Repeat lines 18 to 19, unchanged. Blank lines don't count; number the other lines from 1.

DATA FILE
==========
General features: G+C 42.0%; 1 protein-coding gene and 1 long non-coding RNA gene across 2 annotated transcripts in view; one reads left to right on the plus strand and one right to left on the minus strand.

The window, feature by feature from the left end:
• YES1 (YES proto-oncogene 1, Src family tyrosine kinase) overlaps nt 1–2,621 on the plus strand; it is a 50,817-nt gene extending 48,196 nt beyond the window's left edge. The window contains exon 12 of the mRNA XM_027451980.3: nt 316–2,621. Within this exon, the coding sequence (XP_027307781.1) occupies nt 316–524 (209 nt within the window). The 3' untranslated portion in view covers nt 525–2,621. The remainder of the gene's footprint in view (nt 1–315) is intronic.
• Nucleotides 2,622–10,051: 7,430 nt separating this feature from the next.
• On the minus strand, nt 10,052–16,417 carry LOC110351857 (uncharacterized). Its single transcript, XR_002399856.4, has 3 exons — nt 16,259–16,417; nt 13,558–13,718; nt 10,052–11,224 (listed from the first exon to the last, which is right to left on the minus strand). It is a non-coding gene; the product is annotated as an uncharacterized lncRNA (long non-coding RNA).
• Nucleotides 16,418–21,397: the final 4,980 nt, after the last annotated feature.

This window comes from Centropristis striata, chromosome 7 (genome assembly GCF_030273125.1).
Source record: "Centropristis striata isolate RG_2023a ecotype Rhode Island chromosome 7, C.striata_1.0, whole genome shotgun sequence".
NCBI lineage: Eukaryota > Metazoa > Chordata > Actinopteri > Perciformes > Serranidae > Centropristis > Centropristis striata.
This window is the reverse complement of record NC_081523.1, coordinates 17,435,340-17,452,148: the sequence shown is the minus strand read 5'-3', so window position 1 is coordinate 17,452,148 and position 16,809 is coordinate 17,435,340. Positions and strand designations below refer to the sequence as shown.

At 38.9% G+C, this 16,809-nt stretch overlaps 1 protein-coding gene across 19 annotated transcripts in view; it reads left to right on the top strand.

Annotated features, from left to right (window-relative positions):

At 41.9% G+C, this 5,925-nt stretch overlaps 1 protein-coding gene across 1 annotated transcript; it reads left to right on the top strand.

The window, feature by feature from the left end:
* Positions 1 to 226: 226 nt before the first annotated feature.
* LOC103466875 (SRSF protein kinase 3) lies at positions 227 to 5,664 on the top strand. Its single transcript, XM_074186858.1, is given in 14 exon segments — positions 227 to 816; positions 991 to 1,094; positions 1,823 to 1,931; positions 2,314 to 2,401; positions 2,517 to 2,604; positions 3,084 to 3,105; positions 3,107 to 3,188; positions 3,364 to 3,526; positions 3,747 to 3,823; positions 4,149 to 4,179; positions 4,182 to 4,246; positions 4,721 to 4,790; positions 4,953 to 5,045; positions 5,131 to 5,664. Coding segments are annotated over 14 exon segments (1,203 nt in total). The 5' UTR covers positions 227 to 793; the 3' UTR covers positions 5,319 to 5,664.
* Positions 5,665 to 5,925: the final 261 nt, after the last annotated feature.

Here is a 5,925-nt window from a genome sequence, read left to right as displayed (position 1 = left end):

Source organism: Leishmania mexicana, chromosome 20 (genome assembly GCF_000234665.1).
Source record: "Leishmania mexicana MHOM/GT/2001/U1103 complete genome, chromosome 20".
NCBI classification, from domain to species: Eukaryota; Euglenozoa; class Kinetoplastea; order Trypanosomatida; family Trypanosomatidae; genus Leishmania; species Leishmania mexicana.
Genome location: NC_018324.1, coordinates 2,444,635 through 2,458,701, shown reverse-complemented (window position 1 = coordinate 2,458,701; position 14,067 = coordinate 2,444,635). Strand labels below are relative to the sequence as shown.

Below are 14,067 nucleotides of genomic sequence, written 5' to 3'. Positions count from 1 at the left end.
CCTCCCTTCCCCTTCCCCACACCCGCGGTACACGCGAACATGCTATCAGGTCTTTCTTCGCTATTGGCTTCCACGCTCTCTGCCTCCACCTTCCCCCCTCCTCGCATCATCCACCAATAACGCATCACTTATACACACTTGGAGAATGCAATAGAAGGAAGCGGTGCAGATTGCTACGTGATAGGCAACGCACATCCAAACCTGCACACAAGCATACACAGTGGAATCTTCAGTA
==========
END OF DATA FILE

Here is a 5,925-nt window from a genome sequence, read left to right as displayed (position 1 = left end):

Source organism: Leishmania mexicana, chromosome 20 (genome assembly GCF_000234665.1).